The Complete Works of Marvin K. Mooney is a mindfuck, I think. Higgs is very conscious about grounding himself in the tradition of experimental literature. Similarities to previous avant-gardening authors are apparent, but Higgs takes his text further in terms of fragmentation and self-reflexivity, only to all the while slyly debase such concepts. These are the “complete works” of a reclusive intellectual called Mooney, and any “complete works” text is, by definition, fragmented because it is not written as a unified, linear text and is also usually not compiled with the assistance of the author. Mooney has many similarities to Higgs, such as an affinity for postmodernist philosophers like Gilles Deleuze. But, even though I realize those similarities, they are useless, because the text itself was possibly/alleged penned in the hand of Mooney. There is also a protagonist in a Doctor Seuss’ book that bears the same name. The beginning of the novel is filled with a plethora of fake critical literary essays about it. The literary magazine For Every Year (edited by Cripsin Best) contains a piece submitted under the name Marvin K. Mooney. Of course, the words “by Christopher Higgs” are on the front cover, making the novel (seemingly) paradoxically opaque and transparent at the same time.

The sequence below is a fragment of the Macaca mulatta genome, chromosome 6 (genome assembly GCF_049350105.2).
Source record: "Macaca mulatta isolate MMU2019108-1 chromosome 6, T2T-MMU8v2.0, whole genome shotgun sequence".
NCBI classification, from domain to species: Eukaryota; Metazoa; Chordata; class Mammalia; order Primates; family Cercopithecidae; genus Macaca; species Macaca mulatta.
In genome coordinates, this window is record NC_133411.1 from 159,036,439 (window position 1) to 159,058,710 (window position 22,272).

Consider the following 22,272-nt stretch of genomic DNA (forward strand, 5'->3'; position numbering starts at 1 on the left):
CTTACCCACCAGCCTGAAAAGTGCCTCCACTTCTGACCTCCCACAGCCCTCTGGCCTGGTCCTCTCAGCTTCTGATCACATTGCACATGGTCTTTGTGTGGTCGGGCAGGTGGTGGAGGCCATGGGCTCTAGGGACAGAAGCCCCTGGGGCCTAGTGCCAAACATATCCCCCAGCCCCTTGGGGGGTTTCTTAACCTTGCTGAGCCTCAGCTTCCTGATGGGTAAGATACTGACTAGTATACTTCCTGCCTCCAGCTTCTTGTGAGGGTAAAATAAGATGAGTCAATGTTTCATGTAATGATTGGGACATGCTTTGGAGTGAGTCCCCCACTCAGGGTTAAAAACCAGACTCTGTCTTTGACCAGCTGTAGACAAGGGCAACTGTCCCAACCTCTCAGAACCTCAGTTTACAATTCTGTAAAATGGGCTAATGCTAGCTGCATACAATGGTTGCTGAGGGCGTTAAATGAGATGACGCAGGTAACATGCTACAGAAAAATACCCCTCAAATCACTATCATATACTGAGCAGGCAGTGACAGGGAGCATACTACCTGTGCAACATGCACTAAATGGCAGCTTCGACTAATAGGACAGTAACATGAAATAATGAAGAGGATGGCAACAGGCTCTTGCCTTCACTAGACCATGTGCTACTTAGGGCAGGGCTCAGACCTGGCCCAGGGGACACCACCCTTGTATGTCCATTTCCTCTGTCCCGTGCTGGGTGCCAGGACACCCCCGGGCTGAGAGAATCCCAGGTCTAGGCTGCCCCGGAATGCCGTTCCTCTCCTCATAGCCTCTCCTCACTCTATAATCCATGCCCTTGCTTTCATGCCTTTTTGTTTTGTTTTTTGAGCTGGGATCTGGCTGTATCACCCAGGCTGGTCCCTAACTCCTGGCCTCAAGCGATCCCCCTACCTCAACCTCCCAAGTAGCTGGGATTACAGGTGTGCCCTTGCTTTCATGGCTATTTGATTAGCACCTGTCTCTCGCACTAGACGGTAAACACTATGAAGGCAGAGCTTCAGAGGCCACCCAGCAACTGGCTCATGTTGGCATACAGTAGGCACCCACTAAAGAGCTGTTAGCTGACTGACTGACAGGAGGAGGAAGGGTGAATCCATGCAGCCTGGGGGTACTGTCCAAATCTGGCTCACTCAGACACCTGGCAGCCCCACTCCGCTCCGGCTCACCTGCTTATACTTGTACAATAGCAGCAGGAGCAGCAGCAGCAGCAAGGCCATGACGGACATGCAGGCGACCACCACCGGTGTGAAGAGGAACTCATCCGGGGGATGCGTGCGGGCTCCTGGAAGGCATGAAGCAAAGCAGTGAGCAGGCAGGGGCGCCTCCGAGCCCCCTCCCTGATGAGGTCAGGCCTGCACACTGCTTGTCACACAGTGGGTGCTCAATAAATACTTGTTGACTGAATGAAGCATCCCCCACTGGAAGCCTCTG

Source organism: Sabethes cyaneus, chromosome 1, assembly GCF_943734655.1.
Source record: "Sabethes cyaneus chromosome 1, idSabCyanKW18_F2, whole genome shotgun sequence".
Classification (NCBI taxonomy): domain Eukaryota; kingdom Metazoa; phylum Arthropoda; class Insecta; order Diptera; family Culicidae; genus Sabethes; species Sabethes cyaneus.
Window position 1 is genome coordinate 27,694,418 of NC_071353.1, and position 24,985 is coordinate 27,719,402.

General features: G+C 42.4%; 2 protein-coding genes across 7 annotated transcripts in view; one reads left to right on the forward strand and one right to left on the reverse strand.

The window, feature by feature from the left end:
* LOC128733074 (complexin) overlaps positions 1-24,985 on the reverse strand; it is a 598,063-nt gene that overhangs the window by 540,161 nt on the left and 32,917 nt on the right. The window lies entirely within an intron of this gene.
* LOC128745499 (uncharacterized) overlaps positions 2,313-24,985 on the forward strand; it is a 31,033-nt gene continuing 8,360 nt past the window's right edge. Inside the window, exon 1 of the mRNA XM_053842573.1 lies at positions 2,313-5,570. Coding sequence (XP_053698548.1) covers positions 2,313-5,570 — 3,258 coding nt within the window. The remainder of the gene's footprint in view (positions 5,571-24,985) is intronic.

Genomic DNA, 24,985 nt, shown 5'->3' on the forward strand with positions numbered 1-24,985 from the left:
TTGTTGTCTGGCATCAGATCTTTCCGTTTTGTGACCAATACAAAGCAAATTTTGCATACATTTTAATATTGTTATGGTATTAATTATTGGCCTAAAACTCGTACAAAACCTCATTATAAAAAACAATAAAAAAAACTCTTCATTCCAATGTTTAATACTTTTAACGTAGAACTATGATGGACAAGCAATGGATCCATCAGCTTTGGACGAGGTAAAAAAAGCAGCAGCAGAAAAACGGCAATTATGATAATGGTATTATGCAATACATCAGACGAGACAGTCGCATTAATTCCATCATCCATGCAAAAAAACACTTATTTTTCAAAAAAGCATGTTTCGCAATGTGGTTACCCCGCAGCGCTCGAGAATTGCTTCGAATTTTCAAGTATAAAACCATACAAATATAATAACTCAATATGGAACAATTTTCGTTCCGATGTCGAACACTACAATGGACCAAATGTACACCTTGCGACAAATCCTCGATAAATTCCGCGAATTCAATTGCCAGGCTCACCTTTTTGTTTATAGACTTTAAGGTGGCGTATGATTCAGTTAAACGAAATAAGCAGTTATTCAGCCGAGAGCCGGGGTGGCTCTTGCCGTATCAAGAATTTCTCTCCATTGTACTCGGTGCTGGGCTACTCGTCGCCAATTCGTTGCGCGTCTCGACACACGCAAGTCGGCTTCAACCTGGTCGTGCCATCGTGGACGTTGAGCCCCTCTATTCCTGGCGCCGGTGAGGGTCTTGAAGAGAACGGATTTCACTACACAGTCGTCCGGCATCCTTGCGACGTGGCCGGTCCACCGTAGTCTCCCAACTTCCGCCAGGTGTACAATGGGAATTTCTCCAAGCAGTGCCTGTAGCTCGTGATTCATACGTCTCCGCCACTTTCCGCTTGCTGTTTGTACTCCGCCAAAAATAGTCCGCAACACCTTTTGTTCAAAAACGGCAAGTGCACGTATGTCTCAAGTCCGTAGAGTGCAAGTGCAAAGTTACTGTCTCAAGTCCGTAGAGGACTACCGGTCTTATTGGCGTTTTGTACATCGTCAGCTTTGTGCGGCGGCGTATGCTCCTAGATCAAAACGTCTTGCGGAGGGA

Every aspect of the text is polished and yet every detail also pops out of nowhere. It is also somewhat long (~350 pages). Similar to the manner that Donald Barthelme’s story “Shower of Gold” humorously engages with the legacy of the existentialist and absurdists, Complete Works of Marvin K. Mooney comically confronts and updates the residue of the poststructuralists and postmodernists. It serves as a fun yet engaging introduction to many contemporary philosophical trends, as well as an example of talented fictional prose. I bought mine off the Sator Press site this past summer, but I did notice while writing this that it isn’t available on Amazon. I think more people should be exposed to this book and I think it should be easier for them to be exposed. That being said, the book’s webpage contains a fair amount of pretty prominent-looking blurbs, so go figure. I recommend going to the Sator Press website and finding out more about this book.